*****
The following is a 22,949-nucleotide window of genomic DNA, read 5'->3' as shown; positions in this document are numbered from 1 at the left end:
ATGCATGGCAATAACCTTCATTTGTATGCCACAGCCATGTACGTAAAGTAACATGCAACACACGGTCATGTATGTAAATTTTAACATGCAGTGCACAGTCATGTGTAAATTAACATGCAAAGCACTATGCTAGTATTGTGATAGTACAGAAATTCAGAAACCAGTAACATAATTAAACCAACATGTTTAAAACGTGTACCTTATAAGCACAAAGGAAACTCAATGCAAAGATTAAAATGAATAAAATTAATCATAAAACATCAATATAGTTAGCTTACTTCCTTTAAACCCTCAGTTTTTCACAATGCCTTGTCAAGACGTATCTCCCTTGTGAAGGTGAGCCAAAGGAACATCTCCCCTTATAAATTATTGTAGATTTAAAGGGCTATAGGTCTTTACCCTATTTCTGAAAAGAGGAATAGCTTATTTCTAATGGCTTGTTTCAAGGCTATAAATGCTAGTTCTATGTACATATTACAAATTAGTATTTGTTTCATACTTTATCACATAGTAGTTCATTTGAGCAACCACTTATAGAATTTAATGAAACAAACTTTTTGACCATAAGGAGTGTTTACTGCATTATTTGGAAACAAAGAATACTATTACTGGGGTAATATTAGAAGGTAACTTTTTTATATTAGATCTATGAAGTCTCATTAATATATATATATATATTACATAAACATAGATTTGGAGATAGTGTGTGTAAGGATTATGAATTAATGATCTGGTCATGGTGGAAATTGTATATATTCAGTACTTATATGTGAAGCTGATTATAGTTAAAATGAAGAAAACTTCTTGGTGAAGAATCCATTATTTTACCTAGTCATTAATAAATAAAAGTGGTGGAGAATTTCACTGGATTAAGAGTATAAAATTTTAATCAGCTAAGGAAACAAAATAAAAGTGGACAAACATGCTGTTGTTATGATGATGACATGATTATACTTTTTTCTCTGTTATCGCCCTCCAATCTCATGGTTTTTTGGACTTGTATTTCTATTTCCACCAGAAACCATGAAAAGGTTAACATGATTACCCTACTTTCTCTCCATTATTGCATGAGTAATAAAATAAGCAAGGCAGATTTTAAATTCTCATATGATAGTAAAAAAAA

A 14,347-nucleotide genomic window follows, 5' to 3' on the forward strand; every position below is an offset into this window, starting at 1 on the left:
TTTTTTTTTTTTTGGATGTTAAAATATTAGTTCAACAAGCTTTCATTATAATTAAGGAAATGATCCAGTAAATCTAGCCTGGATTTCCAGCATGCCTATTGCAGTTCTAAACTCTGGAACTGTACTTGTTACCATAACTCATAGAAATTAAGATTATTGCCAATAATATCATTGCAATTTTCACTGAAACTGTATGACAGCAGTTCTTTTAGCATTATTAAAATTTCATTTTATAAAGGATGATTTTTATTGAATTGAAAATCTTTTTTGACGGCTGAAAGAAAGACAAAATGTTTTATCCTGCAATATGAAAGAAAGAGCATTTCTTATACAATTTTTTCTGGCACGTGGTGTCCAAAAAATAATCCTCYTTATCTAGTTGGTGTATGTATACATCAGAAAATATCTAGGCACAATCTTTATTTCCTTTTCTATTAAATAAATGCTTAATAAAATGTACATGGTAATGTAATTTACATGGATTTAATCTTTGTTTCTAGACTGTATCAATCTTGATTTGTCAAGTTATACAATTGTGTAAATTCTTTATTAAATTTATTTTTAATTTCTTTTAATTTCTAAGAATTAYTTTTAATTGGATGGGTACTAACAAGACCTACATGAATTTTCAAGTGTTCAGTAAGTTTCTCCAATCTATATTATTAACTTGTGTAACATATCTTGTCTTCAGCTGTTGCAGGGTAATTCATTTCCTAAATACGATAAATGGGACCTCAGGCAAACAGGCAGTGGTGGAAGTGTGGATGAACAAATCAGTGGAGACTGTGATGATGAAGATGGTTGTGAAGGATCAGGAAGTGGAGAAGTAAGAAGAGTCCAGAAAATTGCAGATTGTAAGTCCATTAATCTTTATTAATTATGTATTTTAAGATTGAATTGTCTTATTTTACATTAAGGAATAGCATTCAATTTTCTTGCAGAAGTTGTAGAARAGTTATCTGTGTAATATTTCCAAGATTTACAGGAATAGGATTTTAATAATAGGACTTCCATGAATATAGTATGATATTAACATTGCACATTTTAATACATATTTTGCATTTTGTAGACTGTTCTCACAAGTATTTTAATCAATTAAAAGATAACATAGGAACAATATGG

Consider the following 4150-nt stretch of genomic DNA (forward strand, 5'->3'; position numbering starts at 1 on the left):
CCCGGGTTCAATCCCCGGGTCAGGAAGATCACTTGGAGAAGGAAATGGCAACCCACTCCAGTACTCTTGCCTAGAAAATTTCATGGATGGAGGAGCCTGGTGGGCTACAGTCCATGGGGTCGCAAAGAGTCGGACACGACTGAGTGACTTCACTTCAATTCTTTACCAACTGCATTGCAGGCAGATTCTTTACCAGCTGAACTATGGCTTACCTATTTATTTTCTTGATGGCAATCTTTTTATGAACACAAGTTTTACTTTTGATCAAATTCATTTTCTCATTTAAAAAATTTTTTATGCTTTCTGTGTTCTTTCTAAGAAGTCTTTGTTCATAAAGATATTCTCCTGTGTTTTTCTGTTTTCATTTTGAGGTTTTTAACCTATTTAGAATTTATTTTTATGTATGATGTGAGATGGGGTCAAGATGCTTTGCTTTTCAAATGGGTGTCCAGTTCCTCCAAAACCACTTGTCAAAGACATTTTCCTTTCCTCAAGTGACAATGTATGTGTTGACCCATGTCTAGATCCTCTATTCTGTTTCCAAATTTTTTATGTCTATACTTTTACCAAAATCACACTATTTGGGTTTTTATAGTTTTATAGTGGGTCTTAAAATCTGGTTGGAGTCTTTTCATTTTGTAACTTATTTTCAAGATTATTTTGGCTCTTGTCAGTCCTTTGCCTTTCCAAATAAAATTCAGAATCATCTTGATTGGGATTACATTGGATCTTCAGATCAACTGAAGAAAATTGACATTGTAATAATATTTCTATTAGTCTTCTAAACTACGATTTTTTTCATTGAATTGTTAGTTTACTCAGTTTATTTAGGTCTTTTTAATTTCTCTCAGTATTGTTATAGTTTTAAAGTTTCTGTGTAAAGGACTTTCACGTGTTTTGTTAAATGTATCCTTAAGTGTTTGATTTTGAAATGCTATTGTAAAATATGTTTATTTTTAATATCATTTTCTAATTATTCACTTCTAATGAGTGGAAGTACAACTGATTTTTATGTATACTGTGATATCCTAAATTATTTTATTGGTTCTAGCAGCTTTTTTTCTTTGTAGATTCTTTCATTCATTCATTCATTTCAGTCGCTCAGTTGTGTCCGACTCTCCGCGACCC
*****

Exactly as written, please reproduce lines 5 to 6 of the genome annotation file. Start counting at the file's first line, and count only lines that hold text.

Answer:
Consider the following 4150-nt stretch of genomic DNA (forward strand, 5'->3'; position numbering starts at 1 on the left):
CCCGGGTTCAATCCCCGGGTCAGGAAGATCACTTGGAGAAGGAAATGGCAACCCACTCCAGTACTCTTGCCTAGAAAATTTCATGGATGGAGGAGCCTGGTGGGCTACAGTCCATGGGGTCGCAAAGAGTCGGACACGACTGAGTGACTTCACTTCAATTCTTTACCAACTGCATTGCAGGCAGATTCTTTACCAGCTGAACTATGGCTTACCTATTTATTTTCTTGATGGCAATCTTTTTATGAACACAAGTTTTACTTTTGATCAAATTCATTTTCTCATTTAAAAAATTTTTTATGCTTTCTGTGTTCTTTCTAAGAAGTCTTTGTTCATAAAGATATTCTCCTGTGTTTTTCTGTTTTCATTTTGAGGTTTTTAACCTATTTAGAATTTATTTTTATGTATGATGTGAGATGGGGTCAAGATGCTTTGCTTTTCAAATGGGTGTCCAGTTCCTCCAAAACCACTTGTCAAAGACATTTTCCTTTCCTCAAGTGACAATGTATGTGTTGACCCATGTCTAGATCCTCTATTCTGTTTCCAAATTTTTTATGTCTATACTTTTACCAAAATCACACTATTTGGGTTTTTATAGTTTTATAGTGGGTCTTAAAATCTGGTTGGAGTCTTTTCATTTTGTAACTTATTTTCAAGATTATTTTGGCTCTTGTCAGTCCTTTGCCTTTCCAAATAAAATTCAGAATCATCTTGATTGGGATTACATTGGATCTTCAGATCAACTGAAGAAAATTGACATTGTAATAATATTTCTATTAGTCTTCTAAACTACGATTTTTTTCATTGAATTGTTAGTTTACTCAGTTTATTTAGGTCTTTTTAATTTCTCTCAGTATTGTTATAGTTTTAAAGTTTCTGTGTAAAGGACTTTCACGTGTTTTGTTAAATGTATCCTTAAGTGTTTGATTTTGAAATGCTATTGTAAAATATGTTTATTTTTAATATCATTTTCTAATTATTCACTTCTAATGAGTGGAAGTACAACTGATTTTTATGTATACTGTGATATCCTAAATTATTTTATTGGTTCTAGCAGCTTTTTTTCTTTGTAGATTCTTTCATTCATTCATTCATTTCAGTCGCTCAGTTGTGTCCGACTCTCCGCGACCC